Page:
Key Considerations to Smart Card Access Control Deployments
Contactless smart cards can offer an efficient, sophisticated, secure and cost-effective solution to the identity management and access control problem.
Smart card technology allows a user to carry specific computing power in their wallet. A smart card is a small plastic card with an embedded computer chip. The built-in chip can either be a microprocessor with internal memory or a memory chip with non-programmable logic. They can be customized and programmed for receiving, storing, processing and transmitting data.
A contactless smart card is a variation of smart cards. It contains a chip and radio frequency identification (RFID) antenna (copper or aluminum) attached to the chip for reading and writing information from the chip’s memory.
To complete any transaction, contactless cards do not have to be swiped or inserted into a smart card reader. Instead, they only need to be waved over within range of the electromagnetic field of the reader to read and store information in the chip.
ISO/IEC 14443 defines the standard for contactless smart card communications. It allows for communications at distances up to 10 cm (3.9 feet). The range of operation of the contactless smart card can typically vary from 63.5 mm to 99.06 mm (2.5 feet to 3.9 feet) depending on the range of the reader.
Contactless smart cards have a wide-range of applications in payments solutions, identity management solutions, transport and ticketing, among others. Below we’ll concentrate on smart card applications in enterprise access control and identity management solutions.
Smart cards can be used for implementing both logical and physical access control solutions in organizations in combination with other authentication mechanisms as required.
Physical Access Control is the process of identifying employees or other personnel when they physically enter the premises. Smart ID cards are being increasingly used by businesses, government and educational institutions to restrict physical access to their offices or different zones within a office/campus. Security professionals can implement sophisticated organization level security policies using smart cards.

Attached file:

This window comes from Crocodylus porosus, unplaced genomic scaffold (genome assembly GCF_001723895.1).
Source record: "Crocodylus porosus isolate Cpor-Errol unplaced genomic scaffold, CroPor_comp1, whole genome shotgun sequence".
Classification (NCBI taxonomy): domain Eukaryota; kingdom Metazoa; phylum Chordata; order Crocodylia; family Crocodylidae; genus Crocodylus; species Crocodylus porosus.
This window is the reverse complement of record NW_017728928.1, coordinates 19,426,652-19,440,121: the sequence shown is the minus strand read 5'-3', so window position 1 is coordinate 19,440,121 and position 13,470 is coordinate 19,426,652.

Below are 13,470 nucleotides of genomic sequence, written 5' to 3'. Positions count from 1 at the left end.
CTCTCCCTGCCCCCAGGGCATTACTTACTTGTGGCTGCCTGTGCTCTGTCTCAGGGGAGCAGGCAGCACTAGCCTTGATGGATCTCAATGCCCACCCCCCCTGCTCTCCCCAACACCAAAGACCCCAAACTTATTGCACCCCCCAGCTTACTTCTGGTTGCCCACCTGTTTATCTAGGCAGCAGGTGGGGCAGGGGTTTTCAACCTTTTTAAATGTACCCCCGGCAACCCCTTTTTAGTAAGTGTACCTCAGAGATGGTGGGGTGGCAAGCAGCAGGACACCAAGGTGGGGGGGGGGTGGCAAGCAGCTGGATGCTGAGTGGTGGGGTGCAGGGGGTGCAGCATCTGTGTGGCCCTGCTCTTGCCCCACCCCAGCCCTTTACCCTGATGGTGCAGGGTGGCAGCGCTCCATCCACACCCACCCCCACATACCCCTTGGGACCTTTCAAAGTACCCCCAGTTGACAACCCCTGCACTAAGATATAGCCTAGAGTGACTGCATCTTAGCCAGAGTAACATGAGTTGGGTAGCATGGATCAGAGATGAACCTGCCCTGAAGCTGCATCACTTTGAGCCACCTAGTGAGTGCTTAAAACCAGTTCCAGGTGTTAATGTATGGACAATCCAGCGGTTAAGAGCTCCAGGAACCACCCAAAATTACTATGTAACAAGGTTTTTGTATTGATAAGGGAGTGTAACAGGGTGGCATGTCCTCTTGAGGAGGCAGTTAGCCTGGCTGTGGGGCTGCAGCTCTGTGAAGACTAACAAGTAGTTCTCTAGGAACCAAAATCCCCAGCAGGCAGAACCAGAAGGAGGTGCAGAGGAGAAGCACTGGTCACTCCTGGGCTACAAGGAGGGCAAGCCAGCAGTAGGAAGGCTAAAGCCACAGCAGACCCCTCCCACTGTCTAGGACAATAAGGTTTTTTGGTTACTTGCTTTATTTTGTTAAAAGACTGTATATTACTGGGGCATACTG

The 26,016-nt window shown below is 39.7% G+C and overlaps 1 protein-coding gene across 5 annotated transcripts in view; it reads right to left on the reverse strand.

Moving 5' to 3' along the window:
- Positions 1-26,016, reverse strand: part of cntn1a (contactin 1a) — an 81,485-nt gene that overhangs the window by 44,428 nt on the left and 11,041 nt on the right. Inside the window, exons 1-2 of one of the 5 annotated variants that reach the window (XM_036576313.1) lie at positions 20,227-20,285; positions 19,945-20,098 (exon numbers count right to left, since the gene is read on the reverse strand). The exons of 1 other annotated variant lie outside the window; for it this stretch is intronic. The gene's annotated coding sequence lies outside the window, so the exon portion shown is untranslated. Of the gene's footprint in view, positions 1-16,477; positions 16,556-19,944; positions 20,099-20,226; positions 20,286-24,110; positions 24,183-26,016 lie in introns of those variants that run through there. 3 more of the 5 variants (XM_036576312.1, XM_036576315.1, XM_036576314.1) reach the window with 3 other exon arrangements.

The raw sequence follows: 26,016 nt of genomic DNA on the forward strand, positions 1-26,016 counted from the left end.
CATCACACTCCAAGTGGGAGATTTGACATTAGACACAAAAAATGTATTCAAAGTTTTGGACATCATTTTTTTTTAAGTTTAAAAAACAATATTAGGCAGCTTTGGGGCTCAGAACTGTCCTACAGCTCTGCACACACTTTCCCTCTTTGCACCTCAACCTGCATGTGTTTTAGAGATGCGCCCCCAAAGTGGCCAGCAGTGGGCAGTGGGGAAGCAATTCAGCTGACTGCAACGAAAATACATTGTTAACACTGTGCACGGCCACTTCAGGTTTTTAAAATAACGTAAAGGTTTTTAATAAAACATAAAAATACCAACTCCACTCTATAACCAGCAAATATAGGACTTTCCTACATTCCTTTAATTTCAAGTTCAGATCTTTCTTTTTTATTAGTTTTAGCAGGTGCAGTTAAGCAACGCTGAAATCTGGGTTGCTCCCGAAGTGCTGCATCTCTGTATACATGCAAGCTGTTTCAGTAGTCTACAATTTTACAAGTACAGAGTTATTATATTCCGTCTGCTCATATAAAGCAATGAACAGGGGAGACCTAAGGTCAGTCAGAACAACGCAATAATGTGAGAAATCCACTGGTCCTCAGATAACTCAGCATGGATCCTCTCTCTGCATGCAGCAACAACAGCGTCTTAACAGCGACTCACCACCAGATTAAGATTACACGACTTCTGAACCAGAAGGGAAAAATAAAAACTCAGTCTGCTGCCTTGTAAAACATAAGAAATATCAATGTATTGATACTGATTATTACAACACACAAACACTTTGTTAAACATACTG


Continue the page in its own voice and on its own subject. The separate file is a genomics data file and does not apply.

Logical Access Control refers to the process of identifying a user on the network and providing access to the networked resources used by the organization. Employees use wired and wireless networks to access resources such as printers, scanners and other equipment. A simple password-based authentication may not be enough to provide the required levels of security. Smart cards can be used in combination with other authentication methods to provide multi-factor authentication and strengthen the logical access security.
A single ID card can be used to provide both physical access to the premise and support logical access to various applications and network resources thereby reducing cost and increasing end-user convenience.
The process of implementing access control solutions using contactless smart cards across an organization is not simple. There are multiple factors that need to be considered to ensure that an enterprise-wide solution can be deployed seamlessly and effectively.
Policy makers need to decide level of personalization required for each card. Many organizations print the user’s photo and designation on the smart card. But personalizing smart cards increases the complexity of card life-cycle management systems.
The life cycle for a card would start from the moment the user becomes a part of the organization and is given a new card and ends when he leaves the organization and returns the card. Policies should be implemented in the access control systems to prevent card misuse and manage the overall life cycle of a user + card.
For large enterprises with multiple branches, compatible card readers should be physically installed at all locations and a distributed access control system should be in place to ensure that employees based in one physical location may or may not access specific resources at other locations.
The access control and card management solution may also be used to track users in/out time and intermediate activities on the network. Attendance and leave management and payroll calculation solutions may interface with the access control solution to determine the employee work hours. Since employees may tap-in and tap-out multiple times during the day, determining the most relevant in and out time for the day is a challenge for many organizations.
Emergency access procedures should be in place for situations like lost or forgotten cards, fires, or fault in access control software.
Contactless smart cards can offer an efficient, sophisticated, secure and cost-effective solution to the identity management and access control problem. An initial investment is required to get everyone in the organization on board, set up relevant policies and procedures and identify or build a solution that satisfies all the security needs of the organization.
However once implemented, it is convenient and time-saving reducing the time spent by gate-keepers, and/or receptionists who are responsible for ensuring the physical access control as well as network administrators who are responsible for logical access control in the organization.
David Smith is an independent consultant in a number of information security and smart card-related projects and systems involving smart card technology and digital payment. Email him at firstname.lastname@example.org.
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